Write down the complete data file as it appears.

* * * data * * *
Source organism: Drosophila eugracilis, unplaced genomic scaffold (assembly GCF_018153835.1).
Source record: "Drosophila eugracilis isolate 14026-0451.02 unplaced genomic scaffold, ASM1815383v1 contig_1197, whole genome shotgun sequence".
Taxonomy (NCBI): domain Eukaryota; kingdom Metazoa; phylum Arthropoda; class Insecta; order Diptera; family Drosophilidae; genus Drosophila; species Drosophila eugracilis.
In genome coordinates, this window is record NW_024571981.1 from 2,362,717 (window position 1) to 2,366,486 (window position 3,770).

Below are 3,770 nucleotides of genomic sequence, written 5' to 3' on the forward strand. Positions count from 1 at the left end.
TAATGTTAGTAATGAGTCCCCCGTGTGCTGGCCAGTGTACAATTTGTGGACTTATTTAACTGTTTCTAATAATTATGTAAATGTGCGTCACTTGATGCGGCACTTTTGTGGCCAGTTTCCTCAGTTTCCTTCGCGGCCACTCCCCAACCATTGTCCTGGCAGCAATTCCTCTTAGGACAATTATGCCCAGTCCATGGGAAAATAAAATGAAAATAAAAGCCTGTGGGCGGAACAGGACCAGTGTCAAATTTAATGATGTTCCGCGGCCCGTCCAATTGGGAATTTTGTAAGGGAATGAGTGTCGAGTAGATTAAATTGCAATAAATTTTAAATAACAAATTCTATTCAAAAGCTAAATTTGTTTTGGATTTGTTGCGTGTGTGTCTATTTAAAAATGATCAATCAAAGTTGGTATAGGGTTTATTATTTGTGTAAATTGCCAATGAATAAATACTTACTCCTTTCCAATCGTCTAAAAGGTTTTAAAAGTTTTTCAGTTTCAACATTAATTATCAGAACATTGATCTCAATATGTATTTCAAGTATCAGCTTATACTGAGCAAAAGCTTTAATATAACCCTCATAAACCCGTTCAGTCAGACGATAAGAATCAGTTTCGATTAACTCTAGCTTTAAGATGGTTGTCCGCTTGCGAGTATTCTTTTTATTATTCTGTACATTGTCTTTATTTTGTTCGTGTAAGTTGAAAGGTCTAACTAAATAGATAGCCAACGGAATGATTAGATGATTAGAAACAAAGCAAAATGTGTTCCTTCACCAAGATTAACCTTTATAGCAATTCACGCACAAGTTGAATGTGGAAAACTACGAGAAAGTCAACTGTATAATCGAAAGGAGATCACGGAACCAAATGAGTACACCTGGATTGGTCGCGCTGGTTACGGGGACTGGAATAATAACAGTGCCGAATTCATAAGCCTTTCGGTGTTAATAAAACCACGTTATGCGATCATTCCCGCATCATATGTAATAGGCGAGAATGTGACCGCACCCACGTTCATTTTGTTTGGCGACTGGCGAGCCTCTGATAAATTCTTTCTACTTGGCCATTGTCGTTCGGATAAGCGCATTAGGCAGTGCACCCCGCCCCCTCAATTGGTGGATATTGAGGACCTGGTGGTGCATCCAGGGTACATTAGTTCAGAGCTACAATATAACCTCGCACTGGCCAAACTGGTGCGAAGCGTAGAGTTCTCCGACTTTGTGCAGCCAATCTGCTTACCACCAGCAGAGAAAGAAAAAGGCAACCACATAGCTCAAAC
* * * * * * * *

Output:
Source organism: Drosophila eugracilis, unplaced genomic scaffold (assembly GCF_018153835.1).
Source record: "Drosophila eugracilis isolate 14026-0451.02 unplaced genomic scaffold, ASM1815383v1 contig_1197, whole genome shotgun sequence".
Taxonomy (NCBI): domain Eukaryota; kingdom Metazoa; phylum Arthropoda; class Insecta; order Diptera; family Drosophilidae; genus Drosophila; species Drosophila eugracilis.
In genome coordinates, this window is record NW_024571981.1 from 2,362,717 (window position 1) to 2,366,486 (window position 3,770).

Below are 3,770 nucleotides of genomic sequence, written 5' to 3' on the forward strand. Positions count from 1 at the left end.
TAATGTTAGTAATGAGTCCCCCGTGTGCTGGCCAGTGTACAATTTGTGGACTTATTTAACTGTTTCTAATAATTATGTAAATGTGCGTCACTTGATGCGGCACTTTTGTGGCCAGTTTCCTCAGTTTCCTTCGCGGCCACTCCCCAACCATTGTCCTGGCAGCAATTCCTCTTAGGACAATTATGCCCAGTCCATGGGAAAATAAAATGAAAATAAAAGCCTGTGGGCGGAACAGGACCAGTGTCAAATTTAATGATGTTCCGCGGCCCGTCCAATTGGGAATTTTGTAAGGGAATGAGTGTCGAGTAGATTAAATTGCAATAAATTTTAAATAACAAATTCTATTCAAAAGCTAAATTTGTTTTGGATTTGTTGCGTGTGTGTCTATTTAAAAATGATCAATCAAAGTTGGTATAGGGTTTATTATTTGTGTAAATTGCCAATGAATAAATACTTACTCCTTTCCAATCGTCTAAAAGGTTTTAAAAGTTTTTCAGTTTCAACATTAATTATCAGAACATTGATCTCAATATGTATTTCAAGTATCAGCTTATACTGAGCAAAAGCTTTAATATAACCCTCATAAACCCGTTCAGTCAGACGATAAGAATCAGTTTCGATTAACTCTAGCTTTAAGATGGTTGTCCGCTTGCGAGTATTCTTTTTATTATTCTGTACATTGTCTTTATTTTGTTCGTGTAAGTTGAAAGGTCTAACTAAATAGATAGCCAACGGAATGATTAGATGATTAGAAACAAAGCAAAATGTGTTCCTTCACCAAGATTAACCTTTATAGCAATTCACGCACAAGTTGAATGTGGAAAACTACGAGAAAGTCAACTGTATAATCGAAAGGAGATCACGGAACCAAATGAGTACACCTGGATTGGTCGCGCTGGTTACGGGGACTGGAATAATAACAGTGCCGAATTCATAAGCCTTTCGGTGTTAATAAAACCACGTTATGCGATCATTCCCGCATCATATGTAATAGGCGAGAATGTGACCGCACCCACGTTCATTTTGTTTGGCGACTGGCGAGCCTCTGATAAATTCTTTCTACTTGGCCATTGTCGTTCGGATAAGCGCATTAGGCAGTGCACCCCGCCCCCTCAATTGGTGGATATTGAGGACCTGGTGGTGCATCCAGGGTACATTAGTTCAGAGCTACAATATAACCTCGCACTGGCCAAACTGGTGCGAAGCGTAGAGTTCTCCGACTTTGTGCAGCCAATCTGCTTACCACCAGCAGAGAAAGAAAAAGGCAACCACATAGCTCAAAC